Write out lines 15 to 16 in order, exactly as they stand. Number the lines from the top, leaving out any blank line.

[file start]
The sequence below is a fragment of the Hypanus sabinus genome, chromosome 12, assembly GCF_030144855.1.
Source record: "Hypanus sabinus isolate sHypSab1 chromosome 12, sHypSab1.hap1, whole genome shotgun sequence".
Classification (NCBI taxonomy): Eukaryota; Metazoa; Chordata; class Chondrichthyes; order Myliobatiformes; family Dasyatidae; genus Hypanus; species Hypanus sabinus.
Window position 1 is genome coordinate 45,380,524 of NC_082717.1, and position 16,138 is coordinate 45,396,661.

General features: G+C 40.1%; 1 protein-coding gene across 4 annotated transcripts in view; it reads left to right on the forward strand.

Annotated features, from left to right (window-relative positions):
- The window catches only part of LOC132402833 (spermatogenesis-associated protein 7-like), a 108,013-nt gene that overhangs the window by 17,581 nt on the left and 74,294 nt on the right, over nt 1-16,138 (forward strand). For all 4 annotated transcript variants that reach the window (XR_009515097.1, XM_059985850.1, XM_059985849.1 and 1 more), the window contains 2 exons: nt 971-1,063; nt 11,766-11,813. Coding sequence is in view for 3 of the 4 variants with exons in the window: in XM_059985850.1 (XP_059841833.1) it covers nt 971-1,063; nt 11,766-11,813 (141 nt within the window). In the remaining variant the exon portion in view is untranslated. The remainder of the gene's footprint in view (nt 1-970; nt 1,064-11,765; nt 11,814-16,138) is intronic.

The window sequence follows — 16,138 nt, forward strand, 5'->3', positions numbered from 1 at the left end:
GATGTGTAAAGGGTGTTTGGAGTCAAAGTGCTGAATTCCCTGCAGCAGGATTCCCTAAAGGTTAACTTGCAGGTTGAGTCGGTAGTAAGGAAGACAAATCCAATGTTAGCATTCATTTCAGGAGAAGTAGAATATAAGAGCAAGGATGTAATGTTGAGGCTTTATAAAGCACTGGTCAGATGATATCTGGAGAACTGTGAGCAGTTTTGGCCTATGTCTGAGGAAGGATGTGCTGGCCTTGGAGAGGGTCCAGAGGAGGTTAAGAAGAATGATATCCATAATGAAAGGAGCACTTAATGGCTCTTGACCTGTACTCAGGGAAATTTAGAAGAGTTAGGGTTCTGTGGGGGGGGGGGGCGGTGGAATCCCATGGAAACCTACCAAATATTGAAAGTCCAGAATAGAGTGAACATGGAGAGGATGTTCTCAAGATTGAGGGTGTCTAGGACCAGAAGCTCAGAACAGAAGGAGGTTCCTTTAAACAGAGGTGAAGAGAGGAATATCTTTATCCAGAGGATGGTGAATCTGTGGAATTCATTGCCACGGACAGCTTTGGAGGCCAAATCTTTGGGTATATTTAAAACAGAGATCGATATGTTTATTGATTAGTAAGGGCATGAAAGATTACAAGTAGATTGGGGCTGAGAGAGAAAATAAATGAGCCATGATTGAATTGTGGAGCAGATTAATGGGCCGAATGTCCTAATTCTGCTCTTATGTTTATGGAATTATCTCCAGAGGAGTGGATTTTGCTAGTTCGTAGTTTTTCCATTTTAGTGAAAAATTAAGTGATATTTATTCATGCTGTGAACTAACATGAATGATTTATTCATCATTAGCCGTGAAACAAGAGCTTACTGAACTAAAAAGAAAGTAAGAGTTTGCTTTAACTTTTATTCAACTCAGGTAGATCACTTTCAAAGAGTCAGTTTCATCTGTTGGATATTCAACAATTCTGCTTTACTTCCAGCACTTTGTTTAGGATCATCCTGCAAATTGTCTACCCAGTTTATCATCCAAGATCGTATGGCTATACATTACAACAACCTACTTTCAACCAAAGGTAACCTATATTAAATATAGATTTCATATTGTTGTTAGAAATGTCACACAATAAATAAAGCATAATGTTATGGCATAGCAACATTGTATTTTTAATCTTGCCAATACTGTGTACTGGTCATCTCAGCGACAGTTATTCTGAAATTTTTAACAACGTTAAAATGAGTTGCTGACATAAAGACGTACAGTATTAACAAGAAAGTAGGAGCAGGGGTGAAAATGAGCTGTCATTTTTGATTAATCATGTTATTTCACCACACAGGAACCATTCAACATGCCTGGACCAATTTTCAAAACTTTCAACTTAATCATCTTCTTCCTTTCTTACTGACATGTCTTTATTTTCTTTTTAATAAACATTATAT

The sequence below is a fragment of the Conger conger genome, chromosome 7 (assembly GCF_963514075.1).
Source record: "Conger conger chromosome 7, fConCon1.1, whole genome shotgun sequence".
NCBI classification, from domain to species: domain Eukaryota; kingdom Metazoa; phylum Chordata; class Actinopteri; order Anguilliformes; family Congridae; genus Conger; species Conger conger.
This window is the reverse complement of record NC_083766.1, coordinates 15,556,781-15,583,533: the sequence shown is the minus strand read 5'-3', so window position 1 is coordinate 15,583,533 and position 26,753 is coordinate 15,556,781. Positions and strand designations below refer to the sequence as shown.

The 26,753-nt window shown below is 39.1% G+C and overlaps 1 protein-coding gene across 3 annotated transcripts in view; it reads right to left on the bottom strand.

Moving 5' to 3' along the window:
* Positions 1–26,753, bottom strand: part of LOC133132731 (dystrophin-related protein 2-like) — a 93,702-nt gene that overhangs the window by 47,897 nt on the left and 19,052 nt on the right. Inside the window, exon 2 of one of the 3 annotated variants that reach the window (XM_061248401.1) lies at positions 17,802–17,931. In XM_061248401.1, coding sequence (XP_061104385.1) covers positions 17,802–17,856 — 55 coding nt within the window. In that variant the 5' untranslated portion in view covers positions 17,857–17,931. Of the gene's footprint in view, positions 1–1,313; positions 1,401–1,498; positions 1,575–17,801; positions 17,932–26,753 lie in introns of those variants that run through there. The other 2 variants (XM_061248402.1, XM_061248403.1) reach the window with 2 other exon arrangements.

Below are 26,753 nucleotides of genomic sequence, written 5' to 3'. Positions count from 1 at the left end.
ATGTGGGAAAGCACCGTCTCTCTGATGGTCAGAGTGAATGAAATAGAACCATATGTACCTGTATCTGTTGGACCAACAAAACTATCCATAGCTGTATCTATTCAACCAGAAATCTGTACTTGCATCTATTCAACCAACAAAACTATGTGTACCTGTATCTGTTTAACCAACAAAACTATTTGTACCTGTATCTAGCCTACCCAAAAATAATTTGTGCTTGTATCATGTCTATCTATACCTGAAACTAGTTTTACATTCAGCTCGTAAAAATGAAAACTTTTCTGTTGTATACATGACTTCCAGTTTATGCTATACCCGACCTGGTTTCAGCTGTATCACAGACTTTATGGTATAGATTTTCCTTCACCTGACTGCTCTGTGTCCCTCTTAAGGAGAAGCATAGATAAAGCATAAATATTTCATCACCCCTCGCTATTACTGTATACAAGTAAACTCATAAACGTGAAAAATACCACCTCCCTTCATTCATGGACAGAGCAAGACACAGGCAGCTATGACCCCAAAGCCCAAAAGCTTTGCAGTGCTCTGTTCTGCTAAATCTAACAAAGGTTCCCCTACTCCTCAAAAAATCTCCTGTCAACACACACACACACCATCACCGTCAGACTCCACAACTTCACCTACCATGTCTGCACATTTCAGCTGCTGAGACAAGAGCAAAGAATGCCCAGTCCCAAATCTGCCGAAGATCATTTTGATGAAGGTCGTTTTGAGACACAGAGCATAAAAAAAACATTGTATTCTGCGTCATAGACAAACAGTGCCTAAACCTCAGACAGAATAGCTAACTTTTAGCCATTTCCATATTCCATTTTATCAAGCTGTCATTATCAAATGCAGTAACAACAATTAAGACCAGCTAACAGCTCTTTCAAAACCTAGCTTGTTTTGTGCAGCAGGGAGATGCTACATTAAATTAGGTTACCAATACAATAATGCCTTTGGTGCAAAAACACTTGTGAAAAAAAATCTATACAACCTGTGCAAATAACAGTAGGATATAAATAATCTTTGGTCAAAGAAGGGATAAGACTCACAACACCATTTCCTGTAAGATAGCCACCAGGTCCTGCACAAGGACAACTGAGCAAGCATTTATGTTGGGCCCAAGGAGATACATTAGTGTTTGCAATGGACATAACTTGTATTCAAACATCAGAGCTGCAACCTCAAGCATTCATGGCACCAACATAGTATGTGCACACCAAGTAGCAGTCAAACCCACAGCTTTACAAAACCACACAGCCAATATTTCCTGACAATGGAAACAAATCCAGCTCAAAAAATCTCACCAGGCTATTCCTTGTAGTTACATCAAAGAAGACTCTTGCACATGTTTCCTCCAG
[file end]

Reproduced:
Moving 5' to 3' along the window:
* Positions 1–26,753, bottom strand: part of LOC133132731 (dystrophin-related protein 2-like) — a 93,702-nt gene that overhangs the window by 47,897 nt on the left and 19,052 nt on the right. Inside the window, exon 2 of one of the 3 annotated variants that reach the window (XM_061248401.1) lies at positions 17,802–17,931. In XM_061248401.1, coding sequence (XP_061104385.1) covers positions 17,802–17,856 — 55 coding nt within the window. In that variant the 5' untranslated portion in view covers positions 17,857–17,931. Of the gene's footprint in view, positions 1–1,313; positions 1,401–1,498; positions 1,575–17,801; positions 17,932–26,753 lie in introns of those variants that run through there. The other 2 variants (XM_061248402.1, XM_061248403.1) reach the window with 2 other exon arrangements.